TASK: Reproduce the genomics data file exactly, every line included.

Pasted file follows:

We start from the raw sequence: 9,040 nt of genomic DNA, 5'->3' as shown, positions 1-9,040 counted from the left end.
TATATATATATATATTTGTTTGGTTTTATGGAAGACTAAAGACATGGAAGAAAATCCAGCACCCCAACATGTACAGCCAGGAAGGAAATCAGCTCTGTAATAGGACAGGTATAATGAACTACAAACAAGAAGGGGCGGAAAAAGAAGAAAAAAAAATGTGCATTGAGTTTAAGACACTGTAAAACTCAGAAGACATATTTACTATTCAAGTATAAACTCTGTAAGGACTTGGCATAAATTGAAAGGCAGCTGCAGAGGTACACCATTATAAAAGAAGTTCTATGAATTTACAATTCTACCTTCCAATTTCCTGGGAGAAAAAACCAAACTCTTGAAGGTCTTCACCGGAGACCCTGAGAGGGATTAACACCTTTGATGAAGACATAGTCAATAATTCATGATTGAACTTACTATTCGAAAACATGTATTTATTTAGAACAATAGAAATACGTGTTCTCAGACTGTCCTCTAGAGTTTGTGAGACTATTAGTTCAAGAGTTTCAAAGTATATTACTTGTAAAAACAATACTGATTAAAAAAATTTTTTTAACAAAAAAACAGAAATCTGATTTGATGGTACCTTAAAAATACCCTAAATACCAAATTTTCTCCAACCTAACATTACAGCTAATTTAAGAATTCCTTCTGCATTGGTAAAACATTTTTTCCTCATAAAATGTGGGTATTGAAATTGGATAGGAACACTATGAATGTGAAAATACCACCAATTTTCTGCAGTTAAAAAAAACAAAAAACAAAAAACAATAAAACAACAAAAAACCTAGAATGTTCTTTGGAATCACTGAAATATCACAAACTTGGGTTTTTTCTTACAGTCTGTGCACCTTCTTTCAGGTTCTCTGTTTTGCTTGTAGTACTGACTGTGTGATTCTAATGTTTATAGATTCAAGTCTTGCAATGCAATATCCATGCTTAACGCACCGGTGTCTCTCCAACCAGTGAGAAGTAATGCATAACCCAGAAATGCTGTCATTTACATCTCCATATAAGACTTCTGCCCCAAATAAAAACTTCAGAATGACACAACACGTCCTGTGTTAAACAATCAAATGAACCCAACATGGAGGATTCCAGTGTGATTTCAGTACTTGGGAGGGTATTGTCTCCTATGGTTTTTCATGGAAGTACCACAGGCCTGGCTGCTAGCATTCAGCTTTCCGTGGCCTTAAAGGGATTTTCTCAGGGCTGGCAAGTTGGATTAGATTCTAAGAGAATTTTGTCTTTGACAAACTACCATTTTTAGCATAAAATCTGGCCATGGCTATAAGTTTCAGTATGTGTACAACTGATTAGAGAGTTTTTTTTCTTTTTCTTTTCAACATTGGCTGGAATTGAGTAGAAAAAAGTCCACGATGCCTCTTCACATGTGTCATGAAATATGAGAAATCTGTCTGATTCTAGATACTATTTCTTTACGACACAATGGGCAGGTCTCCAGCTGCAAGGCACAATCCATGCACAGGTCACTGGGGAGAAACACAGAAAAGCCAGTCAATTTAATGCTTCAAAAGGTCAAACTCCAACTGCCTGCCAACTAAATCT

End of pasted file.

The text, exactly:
We start from the raw sequence: 9,040 nt of genomic DNA, 5'->3' as shown, positions 1-9,040 counted from the left end.
TATATATATATATATTTGTTTGGTTTTATGGAAGACTAAAGACATGGAAGAAAATCCAGCACCCCAACATGTACAGCCAGGAAGGAAATCAGCTCTGTAATAGGACAGGTATAATGAACTACAAACAAGAAGGGGCGGAAAAAGAAGAAAAAAAAATGTGCATTGAGTTTAAGACACTGTAAAACTCAGAAGACATATTTACTATTCAAGTATAAACTCTGTAAGGACTTGGCATAAATTGAAAGGCAGCTGCAGAGGTACACCATTATAAAAGAAGTTCTATGAATTTACAATTCTACCTTCCAATTTCCTGGGAGAAAAAACCAAACTCTTGAAGGTCTTCACCGGAGACCCTGAGAGGGATTAACACCTTTGATGAAGACATAGTCAATAATTCATGATTGAACTTACTATTCGAAAACATGTATTTATTTAGAACAATAGAAATACGTGTTCTCAGACTGTCCTCTAGAGTTTGTGAGACTATTAGTTCAAGAGTTTCAAAGTATATTACTTGTAAAAACAATACTGATTAAAAAAATTTTTTTAACAAAAAAACAGAAATCTGATTTGATGGTACCTTAAAAATACCCTAAATACCAAATTTTCTCCAACCTAACATTACAGCTAATTTAAGAATTCCTTCTGCATTGGTAAAACATTTTTTCCTCATAAAATGTGGGTATTGAAATTGGATAGGAACACTATGAATGTGAAAATACCACCAATTTTCTGCAGTTAAAAAAAACAAAAAACAAAAAACAATAAAACAACAAAAAACCTAGAATGTTCTTTGGAATCACTGAAATATCACAAACTTGGGTTTTTTCTTACAGTCTGTGCACCTTCTTTCAGGTTCTCTGTTTTGCTTGTAGTACTGACTGTGTGATTCTAATGTTTATAGATTCAAGTCTTGCAATGCAATATCCATGCTTAACGCACCGGTGTCTCTCCAACCAGTGAGAAGTAATGCATAACCCAGAAATGCTGTCATTTACATCTCCATATAAGACTTCTGCCCCAAATAAAAACTTCAGAATGACACAACACGTCCTGTGTTAAACAATCAAATGAACCCAACATGGAGGATTCCAGTGTGATTTCAGTACTTGGGAGGGTATTGTCTCCTATGGTTTTTCATGGAAGTACCACAGGCCTGGCTGCTAGCATTCAGCTTTCCGTGGCCTTAAAGGGATTTTCTCAGGGCTGGCAAGTTGGATTAGATTCTAAGAGAATTTTGTCTTTGACAAACTACCATTTTTAGCATAAAATCTGGCCATGGCTATAAGTTTCAGTATGTGTACAACTGATTAGAGAGTTTTTTTTCTTTTTCTTTTCAACATTGGCTGGAATTGAGTAGAAAAAAGTCCACGATGCCTCTTCACATGTGTCATGAAATATGAGAAATCTGTCTGATTCTAGATACTATTTCTTTACGACACAATGGGCAGGTCTCCAGCTGCAAGGCACAATCCATGCACAGGTCACTGGGGAGAAACACAGAAAAGCCAGTCAATTTAATGCTTCAAAAGGTCAAACTCCAACTGCCTGCCAACTAAATCT